Considering just the Michigan Central trains, in the diesel era I don't know how much servicing the diesel units would've required. As Shel noted, the MC operation was a straight forward track rights use. NY Central had rights to operate MC trains into Central Station, from Grand Crossing I think. So maybe the locomotives would just be fueled. Anything else could be done at the eastern terminal.

The passenger equipment is a little different.

Up until the early 1950s the Wolverine went to Central Station and the passenger equipment would've required turning and some extensive servicing. However, the Wolverine was the first MC train to be shifted to LaSalle. That was because of the inconvenience of having an overnight NY-Chicago train arrive/depart at a different station in Chicago than the other NY-Chicago overnight trains. In a press release I read, Central said they sometimes wanted to direct overflow from the eastbound Twentieth Century Limited to the Wolverine. The Wolverine leaving from a station on the other side of town made this very difficult.

The North Shore Limited and New York Special stayed at Central Station (until the 1957 move I think), and they had sleeping cars and diners too. They would've needed servicing, turning, a commissary, etc. If IC did the passenger car and diner servicing they would've charged Central for it. That would be a reason to think maybe NYC might have wanted to do the work themselves. Except then NYC would've needed yard crews to shuffle everything around, also expensive. That's a reason to think maybe the work was done at the IC servicing area. Maybe by NYC employees?

How would NY Central get the trains from Central Station to their servicing facilities? Over the St. Charles Air Line but what would that involve? In the diesel era I think the LaSalle Street trains had the cars serviced at Root Street or 44th Street and the power went to Englewood.
  by Tommy Meehan
Below is a Western Division-Chicago Terminal District map from a 1966 Employee timetable. Note that it shows, 1) LaSalle Street Station, 2) IC's Central Station, 3) Root Street Yard, 4) Englewood and 5) Grand Crossing (MC-IC).
  by shlustig
The MC connection with the IC was at Kensington (along with the South Shore).

10 mph through the puzzle switches (IIRC).
  by Tommy Meehan
Below is a page from a September 1951 Michigan Central West Division employee timetable showing stations, office calls, signals and telephones. Note at Chicago there is a Chicago station (MP 283.48 which is Central Station, identified elsewhere in this ETT as "12th St. station"), a Chicago Yard and a Randolph St. engine house. There are several references to Chicago Yard and Randolph St. engine house in the ETT. The ETT also shows the following at Chicago Yard and the Randolph St. engine house:

1. Standard Clocks
2. Train Registers (Chicago Yard only)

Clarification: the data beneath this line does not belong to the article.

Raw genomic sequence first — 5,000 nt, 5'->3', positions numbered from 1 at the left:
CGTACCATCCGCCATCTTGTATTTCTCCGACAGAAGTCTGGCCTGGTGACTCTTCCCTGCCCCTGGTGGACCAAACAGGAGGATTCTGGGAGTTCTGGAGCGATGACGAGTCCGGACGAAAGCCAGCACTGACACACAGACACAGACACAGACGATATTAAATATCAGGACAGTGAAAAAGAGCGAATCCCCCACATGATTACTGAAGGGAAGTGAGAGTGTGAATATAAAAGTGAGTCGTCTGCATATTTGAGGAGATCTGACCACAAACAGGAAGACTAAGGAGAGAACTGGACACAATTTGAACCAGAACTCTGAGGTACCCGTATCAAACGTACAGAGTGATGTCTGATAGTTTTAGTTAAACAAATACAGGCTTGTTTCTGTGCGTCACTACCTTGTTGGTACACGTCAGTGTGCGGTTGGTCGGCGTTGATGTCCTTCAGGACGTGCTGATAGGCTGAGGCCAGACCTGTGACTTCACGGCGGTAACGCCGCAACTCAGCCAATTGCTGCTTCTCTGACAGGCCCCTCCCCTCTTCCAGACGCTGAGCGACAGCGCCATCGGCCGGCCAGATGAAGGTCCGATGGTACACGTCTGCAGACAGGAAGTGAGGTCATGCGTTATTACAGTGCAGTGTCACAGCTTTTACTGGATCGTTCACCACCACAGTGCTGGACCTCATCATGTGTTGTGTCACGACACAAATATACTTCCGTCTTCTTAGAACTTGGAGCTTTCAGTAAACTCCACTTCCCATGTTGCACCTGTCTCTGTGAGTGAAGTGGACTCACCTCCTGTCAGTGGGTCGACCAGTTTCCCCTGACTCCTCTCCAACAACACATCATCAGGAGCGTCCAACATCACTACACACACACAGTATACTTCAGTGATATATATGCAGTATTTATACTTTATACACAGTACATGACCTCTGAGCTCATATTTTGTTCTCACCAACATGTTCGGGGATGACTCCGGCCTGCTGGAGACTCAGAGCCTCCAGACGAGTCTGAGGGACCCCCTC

3. Bulletin Boards and Books (photo below)

I'm starting to think that possibly Michigan Central trains were serviced at Illinois Central facilities in Chicago. In 1951 there were thirteen MC passenger trains per weekday arriving or departing Central Station. That would be a lot of back and forth hauling all of them to Root Street and Englewood.
  by Tadman
shlustig wrote:The MC connection with the IC was at Kensington (along with the South Shore).

10 mph through the puzzle switches (IIRC).
This is correct, there are quite a few pictures of MC trains entering the IC main at Kensington. Further, the MC tracks are still there, under thick shrubs and trees. If you know where to look from a South Shore train, you can still spot the cut ends of the rails 50' back from the remaining CSS-CN-Metra diamonds.

Also, there was never a physical connection between IC and NYC at Grand Crossing, at least since the lines were grade separated in the early part of the 20th century.
  by Tommy Meehan
I'm curious about something. What was the reference to the Randolph St. engine house in the NYC ETT? What did that refer to, what was the Randolph St. engine house and where was it located?
Tadman wrote:....I would guess then that Big Four trains had their power serviced at Burnside with the rest of IC power...
Also, I don't believe IC serviced their passenger power at Burnside. I believe Burnside was used for heavy repair. I think passenger power -- possibly including MC and Big Four locomotives -- were serviced at the IC's 27th Street roundhouse. From looking at various sources, the 27th Street roundhouse was opened in the early 1900s and serviced IC passenger and yard power (and prior to electrification, probably suburban power as well). I believe 27th Street continued in use for as long as Central Station was open. On an IC list, a former IC locomotive fireman from the 1960s said, "Once we tied up at Central Station we cut the power away and ran the power out to the roundhouse at 27th Street."

Here is a link to a photo of the roundhouse in the diesel era, taken March 27, 1967. Link

On the IC list it also mentioned that the IC passenger trains were turned at a balloon track located north of the Burnside complex. Didn't say where they were serviced.